Peter Hynes – Calving well underway at Rathard

Calving is well & truly here at Rathard Holsteins. The herd has just hit its due date and the next week to ten days should be really hectic. We synchronised our heifers for breeding in 2019 using a CIDR program and with 75% of those now calved, it has been very successful. We breed all heifers to G1 Holstein bulls, something we will discuss further in time, but ultimately our heifers are our best genetics. We can achieve maximum genetic gain by making this breeding decision.

We are currently running 80% heifer calves and as luck would have it the 20% of bulls also includes Hereford bull calves. We used the Gene Ireland Hereford bull pack in 2019, although it’s early days, HE4679 seems to be throwing calves 4 to 5 days before due date, good news from a dairy perspective. Ultimately, we want short gestation, easy calving beef bulls. Our breeding policy here is any cow we do not want a replacement heifer from gets inseminated with beef from day one of breeding. We know we will have surplus heifers so having plenty of beef calves early adds a little to cash flow. All beef calves & Holstein bulls are sold to another beef farm at 14 days; however, we retain some Holstein bulls of high genetic merit whilst we await genotype results.

Our calf rearing policy here is that cows get milked via a portable milking machine within an hour of calving, the calf gets bottle fed 3 litres of colostrum as soon as possible. It really gives the calves a phenomenal start in life and we see strong calves within a few weeks, with very little health or disease issues. When cows join the milking herd, we have a diversion line in the parlour so we don’t run two groups of cows.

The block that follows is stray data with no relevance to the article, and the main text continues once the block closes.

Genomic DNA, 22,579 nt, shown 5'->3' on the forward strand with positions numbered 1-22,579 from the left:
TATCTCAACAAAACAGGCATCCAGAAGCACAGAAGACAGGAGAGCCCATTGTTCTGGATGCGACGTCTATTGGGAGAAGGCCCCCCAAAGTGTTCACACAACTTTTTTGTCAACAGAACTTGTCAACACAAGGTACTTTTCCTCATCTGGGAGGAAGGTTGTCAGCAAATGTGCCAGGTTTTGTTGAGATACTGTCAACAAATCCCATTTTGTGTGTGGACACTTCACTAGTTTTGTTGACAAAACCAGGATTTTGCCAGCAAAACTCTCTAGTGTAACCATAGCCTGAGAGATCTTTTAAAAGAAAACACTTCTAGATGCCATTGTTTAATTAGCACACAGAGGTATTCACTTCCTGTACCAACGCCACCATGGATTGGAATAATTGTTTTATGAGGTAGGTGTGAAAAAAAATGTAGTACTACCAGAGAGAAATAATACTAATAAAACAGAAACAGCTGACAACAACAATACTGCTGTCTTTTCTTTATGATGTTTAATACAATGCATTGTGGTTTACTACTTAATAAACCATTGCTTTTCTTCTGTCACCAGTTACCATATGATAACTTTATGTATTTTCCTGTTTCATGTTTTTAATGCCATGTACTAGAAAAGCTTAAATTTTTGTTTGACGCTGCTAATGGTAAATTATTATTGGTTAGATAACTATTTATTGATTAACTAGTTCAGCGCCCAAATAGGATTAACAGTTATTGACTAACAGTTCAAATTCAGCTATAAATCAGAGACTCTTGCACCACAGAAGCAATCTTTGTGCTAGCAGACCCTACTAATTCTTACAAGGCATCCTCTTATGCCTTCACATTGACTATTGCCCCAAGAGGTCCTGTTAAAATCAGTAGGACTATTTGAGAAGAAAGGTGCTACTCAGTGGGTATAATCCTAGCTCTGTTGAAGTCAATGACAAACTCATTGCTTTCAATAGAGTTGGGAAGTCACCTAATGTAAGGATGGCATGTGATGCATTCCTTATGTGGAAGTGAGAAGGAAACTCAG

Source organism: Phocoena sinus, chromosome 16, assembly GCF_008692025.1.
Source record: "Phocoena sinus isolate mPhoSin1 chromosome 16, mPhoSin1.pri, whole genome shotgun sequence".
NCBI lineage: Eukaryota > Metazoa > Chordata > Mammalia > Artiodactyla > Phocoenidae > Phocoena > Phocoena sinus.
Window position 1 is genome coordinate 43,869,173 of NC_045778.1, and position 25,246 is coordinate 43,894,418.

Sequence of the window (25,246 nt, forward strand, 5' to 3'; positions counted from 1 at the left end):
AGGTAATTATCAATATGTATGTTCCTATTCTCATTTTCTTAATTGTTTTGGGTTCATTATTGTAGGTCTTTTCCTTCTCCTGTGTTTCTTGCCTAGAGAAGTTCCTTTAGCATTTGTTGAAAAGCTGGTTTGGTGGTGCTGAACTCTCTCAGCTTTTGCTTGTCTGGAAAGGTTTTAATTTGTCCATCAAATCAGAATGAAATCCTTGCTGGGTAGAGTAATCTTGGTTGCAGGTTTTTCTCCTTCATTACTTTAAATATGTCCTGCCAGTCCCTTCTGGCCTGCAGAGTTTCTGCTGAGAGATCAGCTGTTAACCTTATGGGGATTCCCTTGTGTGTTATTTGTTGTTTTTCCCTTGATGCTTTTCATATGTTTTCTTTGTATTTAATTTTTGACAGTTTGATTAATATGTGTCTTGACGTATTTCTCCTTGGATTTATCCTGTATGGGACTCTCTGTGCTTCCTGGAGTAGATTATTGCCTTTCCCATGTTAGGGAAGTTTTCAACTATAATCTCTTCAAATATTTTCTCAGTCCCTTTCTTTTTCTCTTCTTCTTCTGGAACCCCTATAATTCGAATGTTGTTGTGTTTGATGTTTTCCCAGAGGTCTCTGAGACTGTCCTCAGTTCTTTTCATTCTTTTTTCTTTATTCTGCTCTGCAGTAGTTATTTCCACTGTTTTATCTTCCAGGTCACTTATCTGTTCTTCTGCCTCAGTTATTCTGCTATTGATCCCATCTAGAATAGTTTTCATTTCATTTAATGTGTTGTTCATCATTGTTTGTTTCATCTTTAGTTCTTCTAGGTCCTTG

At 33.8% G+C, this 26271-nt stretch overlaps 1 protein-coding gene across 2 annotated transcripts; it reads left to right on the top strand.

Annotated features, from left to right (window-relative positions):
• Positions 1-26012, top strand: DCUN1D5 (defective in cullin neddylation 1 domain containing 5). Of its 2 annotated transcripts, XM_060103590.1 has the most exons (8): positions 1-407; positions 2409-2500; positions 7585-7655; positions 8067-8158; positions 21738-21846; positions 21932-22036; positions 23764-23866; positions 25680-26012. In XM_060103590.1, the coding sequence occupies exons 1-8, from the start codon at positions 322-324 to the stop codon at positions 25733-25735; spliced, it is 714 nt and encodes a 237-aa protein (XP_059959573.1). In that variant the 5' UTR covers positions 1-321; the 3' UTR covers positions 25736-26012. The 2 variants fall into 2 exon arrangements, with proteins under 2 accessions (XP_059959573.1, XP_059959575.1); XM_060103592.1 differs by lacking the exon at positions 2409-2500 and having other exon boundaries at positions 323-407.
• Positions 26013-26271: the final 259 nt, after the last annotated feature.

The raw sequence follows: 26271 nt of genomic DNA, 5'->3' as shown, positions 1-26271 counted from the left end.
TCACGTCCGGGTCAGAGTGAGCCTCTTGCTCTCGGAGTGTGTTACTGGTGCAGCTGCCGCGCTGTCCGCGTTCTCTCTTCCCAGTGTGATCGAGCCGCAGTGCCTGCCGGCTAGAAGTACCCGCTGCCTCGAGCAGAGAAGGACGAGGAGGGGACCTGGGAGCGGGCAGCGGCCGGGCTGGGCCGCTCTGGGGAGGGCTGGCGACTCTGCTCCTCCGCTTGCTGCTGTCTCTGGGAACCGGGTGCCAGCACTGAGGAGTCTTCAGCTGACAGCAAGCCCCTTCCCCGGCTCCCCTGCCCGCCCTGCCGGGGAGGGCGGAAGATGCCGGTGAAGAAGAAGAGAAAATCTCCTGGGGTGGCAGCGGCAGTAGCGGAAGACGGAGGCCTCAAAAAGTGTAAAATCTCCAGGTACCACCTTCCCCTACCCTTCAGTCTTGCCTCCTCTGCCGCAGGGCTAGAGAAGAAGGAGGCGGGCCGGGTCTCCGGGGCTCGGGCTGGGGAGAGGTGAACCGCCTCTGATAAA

Currently cows are receiving 4kgs a meal and they are out at grass every day running three-hour grazings due to the deterioration in weather conditions.

Calves get moved to individual pens for 3 to 4 days, we’ve found this a handy management tool as calves only leave the individual pen once they are drinking strongly on a teat bucket. They settle in better to groups this way as beef calves go into pens of ten fed on a group feeder whilst heifer calves go onto a computerised feeder. All heifers are reared on heiferlac, we’ve been using it for 6 years now and although its slightly dearer, in terms of cost per calf it is minimal, and we certainly end up with super heifer calves come weaning time. We also introduce Calfhage to all calves from day 2 as we’ve noticed early, faster and increased intakes, ultimately the priority is to develop the rumen, and this works successfully for us. We started using calf rugs 2 years ago and now all heifer calves wear rugs, we would probably use them on beef calves aswell except the beef farm doesn’t use them so those calves run on a program that is mirrored on the beef farm to ensure minimal change to the calf.

Genotype kits will be arriving for all heifer calves in the next few days so we will prioritise returning them to ensure we get results as quickly as possible.

We’re really looking forward to welcoming the ICBF team on farm next week so keep an eye on their social media channels for lots of updates, no doubt we’ll have great fun on the day and hopefully a few calvings aswell plus further updates on the farm.

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